11. ^ Richter, Wolf (February 21, 2013). "The Military Industrial Complex Is Too Strong Is Too Many States". Archived from the original on 2017-08-08. Retrieved 2017-08-08. Senate Budget Committee Chairwoman Patty Murray, an "anti-war Democratic senator from Washington State" who "voted against the Iraq war resolution and subsequent troop surges." She's spearheading the Senate's efforts to bring the budget in line. Until it gets to Boeing... "Champion for the Boeing Co.," is how Boeing spokesman Doug Kennett endorsed her during her reelection campaign in 2010.
  12. ^ Savage, Charlie (February 6, 2017). "As Trump Vows Building Splurge, Famed Traffic Choke Point Offers Warning". The New York Times. Archived from the original on 2020-10-30. Retrieved 2017-08-14. Millions of people who travel between the Mid-Atlantic and the Midwest each year fight through Breezewood, Pa., a strange gap in the Interstate System... no ramps join [I-70 and the Pennsylvania Turnpike] at their crossing. Instead, drivers travel... blocks with traffic lights and dense bazaar of gas stations, fast-food restaurants and motels... [In order] for a bypass to be considered, essentially Breezewood's own Bedford County must propose it... "It's just not an issue that really appears on the radar for us," said Donald Schwartz, the Bedford County planning director.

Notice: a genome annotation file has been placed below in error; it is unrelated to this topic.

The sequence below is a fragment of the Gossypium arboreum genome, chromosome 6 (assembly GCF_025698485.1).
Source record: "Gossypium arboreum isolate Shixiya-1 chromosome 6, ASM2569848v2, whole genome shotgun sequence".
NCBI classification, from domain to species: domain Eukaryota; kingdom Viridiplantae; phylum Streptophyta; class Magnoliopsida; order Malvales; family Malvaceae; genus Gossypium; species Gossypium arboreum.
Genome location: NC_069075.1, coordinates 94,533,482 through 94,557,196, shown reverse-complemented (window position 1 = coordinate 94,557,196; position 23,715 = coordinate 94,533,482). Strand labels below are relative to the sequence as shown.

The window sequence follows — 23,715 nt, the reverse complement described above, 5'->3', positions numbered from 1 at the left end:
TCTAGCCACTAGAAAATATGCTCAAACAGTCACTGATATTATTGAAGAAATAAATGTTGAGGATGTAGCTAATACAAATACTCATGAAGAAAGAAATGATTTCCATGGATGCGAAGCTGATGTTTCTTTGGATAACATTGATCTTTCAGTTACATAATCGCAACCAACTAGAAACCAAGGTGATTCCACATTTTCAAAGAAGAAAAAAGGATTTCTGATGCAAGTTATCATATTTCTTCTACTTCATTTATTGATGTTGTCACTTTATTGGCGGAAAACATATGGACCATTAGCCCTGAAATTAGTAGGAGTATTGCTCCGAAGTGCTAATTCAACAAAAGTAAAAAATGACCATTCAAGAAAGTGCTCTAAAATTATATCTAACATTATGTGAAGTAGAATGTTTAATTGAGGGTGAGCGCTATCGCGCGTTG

13. ^ "Thin Political Markets: The Soft Underbelly of Capitalism". Archived from the original on 27 February 2018. Retrieved 17 May 2018.
  14. ^ Hanson, Jon; Yosifon, David G. (2003). "The Situation: An Introduction to the Situational Character, Critical Realism, Power Economics, and Deep Capture" (PDF). University of Pennsylvania Law Review. 152 (1): 129–346. doi:10.2307/3313062.
  15. ^ Carpenter, Daniel; Moss, David A. (2014). "Preventing Regulatory Capture" (PDF). Cambridge University Press. Archived (PDF) from the original on July 16, 2015. Retrieved May 22, 2015.
  16. ^ Engstrom, David Freeman. "Corralling Capture" (PDF). Harvard Journal of Law & Public Policy. Archived (PDF) from the original on October 30, 2020. Retrieved May 22, 2015.
  17. ^ a b Yadin, Sharon (2015). "Too Small to Fail: State Bailouts and Capture by Industry Underdogs". 43 Capital University Law Review 889. Archived from the original on 2016-06-18.
  18. ^ Stigler, George (1971). "The Theory of Economic Regulation". 2 Bell J. Econ. & MGMT. Sci. 2: 3. doi:10.2307/3003160. JSTOR 3003160.

Further readingEdit